Features appear in each issue of Pennsylvania Heritage showcasing a variety of subjects from various periods and geographic locations in Pennsylvania.

When he is remem­bered at all, Fre­derick Watts is likely to be men­tioned in connection with the McCormick Reaper, the Cum­berland Valley Railroad, the establishment of the Pennsyl­vania State University or, more recently, the controversy over the demolition of his farm­stead in Carlisle. It may seem an incongruous legacy but therein lies the charm and the extraordinary genius of this man from Cumberland County. Indeed, Frederick Watts was all of these: agricul­tural reformer, entrepreneur, educator and steward of the earth long before it was the fashion. He had a brilliant legal career and eventually served in the administration of Pres. Ulysses S. Grant – but only after having been asked twice. At the time the presi­dent requested his services, Watts was reluctant to leave his beloved farm. Although born and reared in town, and in spite of the fact that he never depended upon the land for his living in the usual sense of the word, it was Watts’ lifelong dream of a just position for the farmer that became his raison d’etre and his most enduring gift to the generations which followed.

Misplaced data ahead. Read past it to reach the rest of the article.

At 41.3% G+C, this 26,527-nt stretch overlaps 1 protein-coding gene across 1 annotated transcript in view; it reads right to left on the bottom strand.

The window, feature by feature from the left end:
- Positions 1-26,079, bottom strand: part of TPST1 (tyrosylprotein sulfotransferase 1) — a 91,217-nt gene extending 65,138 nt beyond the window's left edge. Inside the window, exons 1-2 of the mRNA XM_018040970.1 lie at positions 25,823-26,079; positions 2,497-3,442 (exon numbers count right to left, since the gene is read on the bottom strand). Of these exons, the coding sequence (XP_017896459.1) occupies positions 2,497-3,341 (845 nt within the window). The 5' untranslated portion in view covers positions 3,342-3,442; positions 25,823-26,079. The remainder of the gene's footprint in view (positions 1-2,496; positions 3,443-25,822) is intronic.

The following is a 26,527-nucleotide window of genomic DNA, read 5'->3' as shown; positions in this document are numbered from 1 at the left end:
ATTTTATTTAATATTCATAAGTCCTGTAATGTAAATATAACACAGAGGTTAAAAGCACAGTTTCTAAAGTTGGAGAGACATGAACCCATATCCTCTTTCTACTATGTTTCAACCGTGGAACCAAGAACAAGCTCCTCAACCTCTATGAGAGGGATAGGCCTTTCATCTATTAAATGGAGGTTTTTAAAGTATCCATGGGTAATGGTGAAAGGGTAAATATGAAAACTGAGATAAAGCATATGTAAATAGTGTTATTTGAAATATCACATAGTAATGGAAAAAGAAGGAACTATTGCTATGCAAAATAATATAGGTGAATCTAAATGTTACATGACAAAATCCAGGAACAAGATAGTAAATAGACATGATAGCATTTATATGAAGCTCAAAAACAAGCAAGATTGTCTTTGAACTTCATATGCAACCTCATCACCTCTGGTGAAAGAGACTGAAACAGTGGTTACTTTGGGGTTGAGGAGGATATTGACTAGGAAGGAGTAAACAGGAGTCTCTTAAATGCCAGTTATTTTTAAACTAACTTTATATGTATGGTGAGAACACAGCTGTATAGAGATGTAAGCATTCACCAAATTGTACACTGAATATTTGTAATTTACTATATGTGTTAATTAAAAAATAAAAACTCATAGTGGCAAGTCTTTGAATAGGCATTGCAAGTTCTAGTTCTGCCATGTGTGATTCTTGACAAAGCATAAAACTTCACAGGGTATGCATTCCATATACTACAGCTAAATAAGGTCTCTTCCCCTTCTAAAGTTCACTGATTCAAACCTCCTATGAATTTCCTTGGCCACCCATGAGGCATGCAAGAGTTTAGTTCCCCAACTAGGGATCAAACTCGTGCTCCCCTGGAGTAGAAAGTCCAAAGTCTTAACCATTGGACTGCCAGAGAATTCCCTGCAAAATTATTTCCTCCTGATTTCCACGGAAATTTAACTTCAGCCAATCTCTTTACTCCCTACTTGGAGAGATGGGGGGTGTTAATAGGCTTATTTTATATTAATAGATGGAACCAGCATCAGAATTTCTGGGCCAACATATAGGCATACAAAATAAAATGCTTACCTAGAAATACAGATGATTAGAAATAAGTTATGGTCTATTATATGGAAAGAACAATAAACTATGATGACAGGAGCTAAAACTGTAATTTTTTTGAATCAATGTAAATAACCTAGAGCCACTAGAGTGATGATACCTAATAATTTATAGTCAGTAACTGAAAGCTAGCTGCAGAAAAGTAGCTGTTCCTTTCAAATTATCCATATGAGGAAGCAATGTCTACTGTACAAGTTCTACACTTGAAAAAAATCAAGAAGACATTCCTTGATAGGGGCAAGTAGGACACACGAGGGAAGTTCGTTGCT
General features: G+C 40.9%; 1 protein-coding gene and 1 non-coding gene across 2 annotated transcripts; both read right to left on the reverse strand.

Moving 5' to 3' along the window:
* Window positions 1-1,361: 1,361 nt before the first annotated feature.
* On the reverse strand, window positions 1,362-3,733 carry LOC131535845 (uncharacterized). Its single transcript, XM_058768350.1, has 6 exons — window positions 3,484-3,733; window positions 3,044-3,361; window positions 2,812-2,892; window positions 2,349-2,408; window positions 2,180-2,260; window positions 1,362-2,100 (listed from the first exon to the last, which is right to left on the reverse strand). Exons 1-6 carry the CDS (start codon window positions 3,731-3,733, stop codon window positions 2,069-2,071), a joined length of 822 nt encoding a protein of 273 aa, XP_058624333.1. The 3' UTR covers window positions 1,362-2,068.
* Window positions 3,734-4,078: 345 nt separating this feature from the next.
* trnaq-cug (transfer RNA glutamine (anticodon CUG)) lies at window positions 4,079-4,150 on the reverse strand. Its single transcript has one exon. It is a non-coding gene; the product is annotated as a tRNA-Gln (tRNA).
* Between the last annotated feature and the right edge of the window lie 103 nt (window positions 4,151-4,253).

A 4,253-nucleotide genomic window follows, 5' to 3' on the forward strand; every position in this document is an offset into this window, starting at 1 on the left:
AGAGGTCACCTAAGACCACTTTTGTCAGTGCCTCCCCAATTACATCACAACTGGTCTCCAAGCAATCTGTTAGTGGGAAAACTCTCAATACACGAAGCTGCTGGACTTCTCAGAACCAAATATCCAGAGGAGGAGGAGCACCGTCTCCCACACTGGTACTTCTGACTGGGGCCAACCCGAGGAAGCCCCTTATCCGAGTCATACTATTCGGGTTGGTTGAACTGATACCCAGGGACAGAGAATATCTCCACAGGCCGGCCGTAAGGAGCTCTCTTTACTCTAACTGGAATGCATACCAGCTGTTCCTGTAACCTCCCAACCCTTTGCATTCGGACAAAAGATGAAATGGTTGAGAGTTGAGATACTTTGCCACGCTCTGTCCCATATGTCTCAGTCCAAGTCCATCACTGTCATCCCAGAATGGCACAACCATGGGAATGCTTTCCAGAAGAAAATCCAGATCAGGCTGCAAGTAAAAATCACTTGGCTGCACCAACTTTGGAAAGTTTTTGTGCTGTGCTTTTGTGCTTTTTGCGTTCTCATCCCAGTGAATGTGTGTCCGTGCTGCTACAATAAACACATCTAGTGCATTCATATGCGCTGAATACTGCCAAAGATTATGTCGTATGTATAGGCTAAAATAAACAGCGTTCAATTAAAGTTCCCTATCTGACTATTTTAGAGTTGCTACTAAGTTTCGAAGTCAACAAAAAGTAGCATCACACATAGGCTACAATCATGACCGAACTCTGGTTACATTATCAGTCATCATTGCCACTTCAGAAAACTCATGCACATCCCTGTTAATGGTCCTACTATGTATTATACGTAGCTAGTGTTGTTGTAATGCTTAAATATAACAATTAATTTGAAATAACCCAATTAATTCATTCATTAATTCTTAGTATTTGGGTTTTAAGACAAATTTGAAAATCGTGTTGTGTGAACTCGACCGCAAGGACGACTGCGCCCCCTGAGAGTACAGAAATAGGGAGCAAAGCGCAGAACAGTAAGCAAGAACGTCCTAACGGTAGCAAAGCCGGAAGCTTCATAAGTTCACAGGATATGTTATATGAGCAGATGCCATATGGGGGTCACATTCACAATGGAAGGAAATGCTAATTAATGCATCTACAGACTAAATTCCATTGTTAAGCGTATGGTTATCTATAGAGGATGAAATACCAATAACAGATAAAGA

The key to understanding this extraordinary individual begins long before his birth. Frederick Watts’ paternal grandfather, for whom he was named, was born in Wales and later settled in what is now Perry County. During the American Revolution he became brigadier general of the Pennsylvania Militia, after which he served in the Su­preme Executive Council of Pennsylvania. Watts’ maternal grandfather, Henry Miller, also served as an officer in the Revolutionary Army and dur­ing the War of 1812. Watts’ father, David, another notable native son, was a member of the first graduating class of Dickinson College. He entered the legal profession, whose practitioners believed that “he was without a superior in the State either on questions of law before the Courts or of facts before the jury.”